Making more out of nutmeg in West Papua

FAKFAK, West Papua – Nestled among fragrant nutmeg trees and steps away from a white sandy beach in West Papua, a hilltop village has found new ways of making the most out of its prized spices. 

Sakartemen village sits on a lush hill called Hargendik in Fakfak, which is known for its nutmeg. During harvest season, farmers hack away with machetes at the thick bushes covering the ground, searching for the large, slightly curved fruits that litter the hill by the thousands. These fruits are nothing like the smaller versions found in other parts of Indonesia.

Highlights

  • In Fakfak in West Papua, nutmeg fruit that used to be discarded is now being made into juice and syrup as part of a local development program supported by UNDP.
  • Fakfak is known for its nutmeg, and the home industry juices and syrups have been certified by the Fakfak Food and Drug Monitoring Agency and are sold at shops in the area.
  • The locally made nutmeg juice and syrups are providing extra income to farmers who used to depend on middlemen to sell the mace and seeds.

Other farmers use long pickers to harvest fruit straight from the trees. The scarlet-colored membrane that surrounds the nutmeg seed is called fully by locals, and is dried in the sun before being ground. The black seed of the nutmeg is also extracted and dried, to be used as a preservative for meat.

On certain days of harvest season middlemen arrive at the doorsteps of farmers’ homes to purchase the fully and the seeds – items that have been coveted and traded for centuries.

But what of the rest of the fruit that lies scattered, discarded over Fakfak’s hills?

“Many consider it junk,” said farmer Hamidah Wagab, 54, from Kampung Pirma. “I don’t though. I make traditional sweets from the flesh of the nutmeg fruit. We soak it in sugared water and it is turned into candy and traditional sweets like dodol pala. We also make juices and syrup from the nutmeg fruit.”

Supported by New Zealand Aid, the United Nations Development Programme (UNDP) provided training to farmers in Sakartemen to turn the flesh of the nutmeg fruit into income – in the form of juices and syrup to sell. Cooking and pressing equipment were provided by the local administration.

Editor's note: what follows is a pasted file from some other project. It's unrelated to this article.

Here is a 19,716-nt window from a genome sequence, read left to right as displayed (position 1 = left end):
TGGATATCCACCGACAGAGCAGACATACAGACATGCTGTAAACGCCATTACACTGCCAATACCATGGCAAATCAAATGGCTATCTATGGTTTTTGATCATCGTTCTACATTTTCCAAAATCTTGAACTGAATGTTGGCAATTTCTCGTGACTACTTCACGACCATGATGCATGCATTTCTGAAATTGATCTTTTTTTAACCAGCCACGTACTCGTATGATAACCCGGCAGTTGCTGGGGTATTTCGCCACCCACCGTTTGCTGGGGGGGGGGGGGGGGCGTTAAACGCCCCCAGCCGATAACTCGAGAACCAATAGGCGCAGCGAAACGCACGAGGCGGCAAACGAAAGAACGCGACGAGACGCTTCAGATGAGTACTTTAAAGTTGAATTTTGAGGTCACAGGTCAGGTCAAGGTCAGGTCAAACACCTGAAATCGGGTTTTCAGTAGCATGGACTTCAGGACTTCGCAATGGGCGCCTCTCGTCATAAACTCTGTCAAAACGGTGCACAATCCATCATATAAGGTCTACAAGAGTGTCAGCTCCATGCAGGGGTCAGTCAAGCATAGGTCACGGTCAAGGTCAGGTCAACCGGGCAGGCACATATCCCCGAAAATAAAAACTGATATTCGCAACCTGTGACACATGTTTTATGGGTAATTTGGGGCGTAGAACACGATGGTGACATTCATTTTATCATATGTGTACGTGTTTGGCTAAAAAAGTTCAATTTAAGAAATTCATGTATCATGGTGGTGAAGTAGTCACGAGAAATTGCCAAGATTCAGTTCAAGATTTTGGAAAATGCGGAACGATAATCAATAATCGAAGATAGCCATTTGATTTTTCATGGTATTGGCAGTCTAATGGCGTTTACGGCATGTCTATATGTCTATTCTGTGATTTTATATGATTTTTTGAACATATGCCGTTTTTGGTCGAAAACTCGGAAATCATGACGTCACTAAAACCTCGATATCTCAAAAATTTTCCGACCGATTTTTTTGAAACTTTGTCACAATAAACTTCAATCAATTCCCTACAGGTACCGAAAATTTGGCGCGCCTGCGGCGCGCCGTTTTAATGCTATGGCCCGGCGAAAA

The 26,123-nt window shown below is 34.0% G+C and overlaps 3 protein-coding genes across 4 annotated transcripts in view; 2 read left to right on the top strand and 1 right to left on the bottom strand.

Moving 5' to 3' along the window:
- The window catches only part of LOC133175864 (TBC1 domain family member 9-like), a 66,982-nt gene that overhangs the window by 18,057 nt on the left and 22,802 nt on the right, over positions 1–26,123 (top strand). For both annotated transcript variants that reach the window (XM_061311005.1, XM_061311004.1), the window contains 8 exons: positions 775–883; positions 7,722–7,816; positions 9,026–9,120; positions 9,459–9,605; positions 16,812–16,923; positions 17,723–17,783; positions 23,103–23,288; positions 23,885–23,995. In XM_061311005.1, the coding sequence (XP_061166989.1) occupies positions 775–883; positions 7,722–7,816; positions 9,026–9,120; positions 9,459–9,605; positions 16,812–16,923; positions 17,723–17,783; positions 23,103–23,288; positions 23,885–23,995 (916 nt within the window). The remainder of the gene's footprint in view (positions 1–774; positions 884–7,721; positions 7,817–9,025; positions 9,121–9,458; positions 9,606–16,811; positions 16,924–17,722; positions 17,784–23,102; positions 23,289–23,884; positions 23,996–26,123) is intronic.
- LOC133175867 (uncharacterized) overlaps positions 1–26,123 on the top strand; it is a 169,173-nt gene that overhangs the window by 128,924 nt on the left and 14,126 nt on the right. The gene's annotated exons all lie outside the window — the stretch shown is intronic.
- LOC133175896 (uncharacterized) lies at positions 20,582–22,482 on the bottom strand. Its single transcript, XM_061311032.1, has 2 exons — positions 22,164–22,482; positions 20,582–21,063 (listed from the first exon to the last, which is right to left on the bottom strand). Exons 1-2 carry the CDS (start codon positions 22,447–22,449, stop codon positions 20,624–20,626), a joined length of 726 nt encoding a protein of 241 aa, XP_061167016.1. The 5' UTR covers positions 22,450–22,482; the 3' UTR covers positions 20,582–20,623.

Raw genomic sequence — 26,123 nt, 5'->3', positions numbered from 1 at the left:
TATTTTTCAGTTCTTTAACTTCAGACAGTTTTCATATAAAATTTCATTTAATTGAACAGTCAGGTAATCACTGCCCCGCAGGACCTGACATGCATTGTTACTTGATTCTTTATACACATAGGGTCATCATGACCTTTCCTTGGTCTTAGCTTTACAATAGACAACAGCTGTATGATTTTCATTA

Field officers of UNDP’s People-Centered Development Programme (PCDP) were introduced to the farmers in October 2012 by Gemapala, a local NGO that works to improve the lives of farmers in West Papua.

Local PCDP economic development officer Listiati Rumatupa says the programme originally targeted 75 farmers, training them to make use of the flesh of the fruit and turning it into profit. In Fakfak, the nutmeg juice and syrup bears the brand Moscada, and the items are sold at various small shops in the area.

“More and more farmers know now that even if they are in underdeveloped villages they are able to make juice and syrup like the kind made in top factories with a small home industry with very simple equipment. And the juice has no preservatives and is fresh. They know it is a good product,” Listiati said.

“Because of the good quality of the juice and the syrup produced by the communities, even the Fakfak Food and Drug Monitoring Agency [BPOM] was impressed. The juice and syrup received full health security certification from BPOM,” she added.

Abdul Rahim, who heads the Forestry Agency within the Fakfak administration, said nutmeg was the regency’s number one commodity, followed by seaweed and the eggs of flying fish. He added that that the Forestry Agency and other state agencies in the regency fully supported the programme that assisted resident nutmeg farmers.

“At least 98 percent of these nutmeg forests are owned and managed by the indigenous peoples of Fakfak. We believe that the nutmeg has very good potential for being developed further. It is being exported outside of Fakfak to Java. This year, we produced 1,400 tons of nutmeg fruits. If you want to convert it to the nutmeg meat – the flesh of the nutmeg – then this amounts to millions of kilograms of nutmeg meat. This is what is thrown out and frequently considered garbage by the indigenous communities,” Rahim said.

“We required a single good model. A simple model that can be taught easily, learned easily and once it succeeds, the model can be replicated in different indigenous communities in other areas of Fakfak,” he said.

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